The Canadian Union of Public Employees and Democracy Watch, represented by the Sierra Legal Defence Fund, have launched a constitutional challenge of the North American Free Trade Agreement (NAFTA), arguing that the secrecy of Chapter 11 tribunal rules infringes on freedom of the press.
The coalition members, long-time observers and critics of the current free trade process, maintain that the secrecy of NAFTAs investor-state tribunal process violates the Charter of Rights and Freedoms, specifically freedom of expression and freedom of the press and other media of communication, as guaranteed by section 2 (b) of the Charter.
The coalition filed a notice of application with the Superior Court of Justice of Ontario on May 29, 2001, seeking to have Canadas agreement to NAFTA declared unconstitutional.
Chapter 11s secret process
Chapter 11 of NAFTA outlines the rights that NAFTA governments, including Canada, are obliged to extend to corporations from another NAFTA country.
The rules oblige Canada to extend to foreign corporations: national treatment and most-favoured nation treatment; minimum international standards of treatment; prohibitions on performance requirements; and prohibitions on expropriation or measures seen as tantamount to expropriation.
The rules are enforced in a secretive dispute resolution process. Corporations have the right to sue Canada, alleging violations of Canadas obligations under NAFTA that have harmed the corporations investment. The claims can cover virtually all aspects of public policy-making: laws, regulations, policies and even judicial actions.
The claims are heard before tribunals in proceedings that are closed to the public and to the press. Under the tribunal rules, members of the public and the press are not permitted to attend hearings unless all parties to a claim agree otherwise. To date, this has not happened. When claims have been finally decided, the Canadian government is under no obligation to release the tribunals rulings in any claims made against Canada.
A Chapter 11 tribunal cannot overturn a Canadian law, but it can award monetary damages so large that governments reconsider and repeal the policy or law. Canadians may be completely unaware of claims underway against Canada.
Claims that have become public involve challenges to environmental laws, delivery of public services and prohibitions on bulk water exports. The closed nature of the process means matters of public concern are being debated in private, with limited scrutiny or input from the people who will be affected.
Secrecy and freedom of the press
The challenge argues that the Canadian government is bound to respect the guarantees in the Charter when signing international agreements. This includes Canadas agreement to NAFTA.
Section 2(b) of the Charter guarantees freedom of thought, belief, opinion and expression, including freedom of the press and other media of communication. The applicants argue that the secrecy of tribunal proceedings required by Chapter 11 infringes these guarantees.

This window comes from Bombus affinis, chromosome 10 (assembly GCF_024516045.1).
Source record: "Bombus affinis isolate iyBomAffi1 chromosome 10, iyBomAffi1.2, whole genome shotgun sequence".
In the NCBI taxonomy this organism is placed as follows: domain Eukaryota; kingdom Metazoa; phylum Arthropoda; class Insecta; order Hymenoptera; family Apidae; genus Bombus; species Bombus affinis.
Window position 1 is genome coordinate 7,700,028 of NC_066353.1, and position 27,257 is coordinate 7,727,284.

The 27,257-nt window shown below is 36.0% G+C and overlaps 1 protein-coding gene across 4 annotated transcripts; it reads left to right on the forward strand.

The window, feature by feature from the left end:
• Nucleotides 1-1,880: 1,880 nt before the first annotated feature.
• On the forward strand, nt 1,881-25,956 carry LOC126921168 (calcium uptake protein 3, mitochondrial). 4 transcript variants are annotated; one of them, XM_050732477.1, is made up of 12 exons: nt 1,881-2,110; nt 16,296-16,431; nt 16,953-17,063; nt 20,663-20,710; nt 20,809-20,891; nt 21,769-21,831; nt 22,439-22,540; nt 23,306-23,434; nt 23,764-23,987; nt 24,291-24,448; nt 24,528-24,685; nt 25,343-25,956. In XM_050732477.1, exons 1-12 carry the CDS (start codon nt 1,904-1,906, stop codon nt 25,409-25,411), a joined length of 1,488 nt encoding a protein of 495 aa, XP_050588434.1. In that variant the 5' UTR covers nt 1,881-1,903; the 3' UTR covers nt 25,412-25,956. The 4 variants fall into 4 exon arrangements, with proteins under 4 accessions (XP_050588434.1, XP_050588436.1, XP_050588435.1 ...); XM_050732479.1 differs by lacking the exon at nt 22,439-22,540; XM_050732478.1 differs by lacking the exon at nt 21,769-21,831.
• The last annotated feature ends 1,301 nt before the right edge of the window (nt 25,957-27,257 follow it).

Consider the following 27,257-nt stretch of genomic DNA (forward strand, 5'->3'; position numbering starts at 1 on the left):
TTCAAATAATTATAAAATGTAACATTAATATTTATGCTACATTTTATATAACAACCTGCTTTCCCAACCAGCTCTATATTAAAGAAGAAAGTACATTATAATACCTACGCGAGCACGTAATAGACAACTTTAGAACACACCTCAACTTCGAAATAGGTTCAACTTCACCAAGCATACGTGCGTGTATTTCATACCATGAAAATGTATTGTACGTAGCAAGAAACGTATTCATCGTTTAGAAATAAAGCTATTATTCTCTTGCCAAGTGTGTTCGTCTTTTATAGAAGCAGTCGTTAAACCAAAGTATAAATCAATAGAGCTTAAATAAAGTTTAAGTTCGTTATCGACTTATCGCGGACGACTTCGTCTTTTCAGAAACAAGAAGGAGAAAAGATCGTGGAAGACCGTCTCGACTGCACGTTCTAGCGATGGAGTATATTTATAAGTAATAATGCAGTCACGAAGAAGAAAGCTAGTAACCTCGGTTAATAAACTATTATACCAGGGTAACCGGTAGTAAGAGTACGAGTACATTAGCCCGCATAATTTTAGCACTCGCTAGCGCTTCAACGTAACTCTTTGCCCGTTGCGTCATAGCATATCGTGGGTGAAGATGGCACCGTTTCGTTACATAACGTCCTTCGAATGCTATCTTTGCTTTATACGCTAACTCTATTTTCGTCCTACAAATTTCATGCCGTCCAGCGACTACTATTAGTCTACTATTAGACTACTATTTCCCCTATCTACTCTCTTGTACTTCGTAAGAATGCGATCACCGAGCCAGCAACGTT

Canadian courts, most importantly the Supreme Court of Canada, have clearly condemned restrictions on public and media access to domestic courts and tribunals in the strongest terms. The courts have criticized the negative impact of secrecy on freedom of the press and freedom of expression, recognizing that restrictions on gathering and sharing information can lead the public to question the legitimacy of courts and tribunals.
The publics ability to fully scrutinize, understand and support or criticize Chapter 11 proceedings, the decision-makers and how the parties argue and behave is vital to the democratic process. The coalition feels NAFTAs secretive tribunals fundamentally undermine the democratic process, curbing the full and fair discussion of public policy and public institutions. Not surprisingly, the closed nature of the process has drawn heavy criticism from Canadian individuals and groups.
In bringing the challenge, the coalition also wants to prevent secretive and undemocratic processes from being entrenched in future trade agreements that Canada is negotiating, such as the Free Trade Area of the Americas.
Faced with arguments that the Charter applies to Canadas agreement to NAFTA and that the secrecy of Chapter 11 proceedings infringes on Section 2(b) of the Charter, it then falls to the federal government to establish that this violation is reasonable and demonstrably justifiable in a free and democratic society. It is hard to imagine how the government will defend the provisions of Chapter 11 in light of Charter guarantees and the clear stand courts have taken on the principle of the open court. The sweeping level of secrecy goes far beyond what is needed, for instance, to protect any business secrets of an investor.
If the courts accept the arguments of the challenge, the likely solution will be to declare invalid Canadas agreement to NAFTA to the extent that it requires a secretive process to resolve investor-state suits. The effect of this would compel Canada to renegotiate the unconstitutional aspects of NAFTA with the United States and Mexico. Presumably the judgements full effect that of invalidating Canadas agreement to NAFTA would be suspended to allow the negotiations to take place.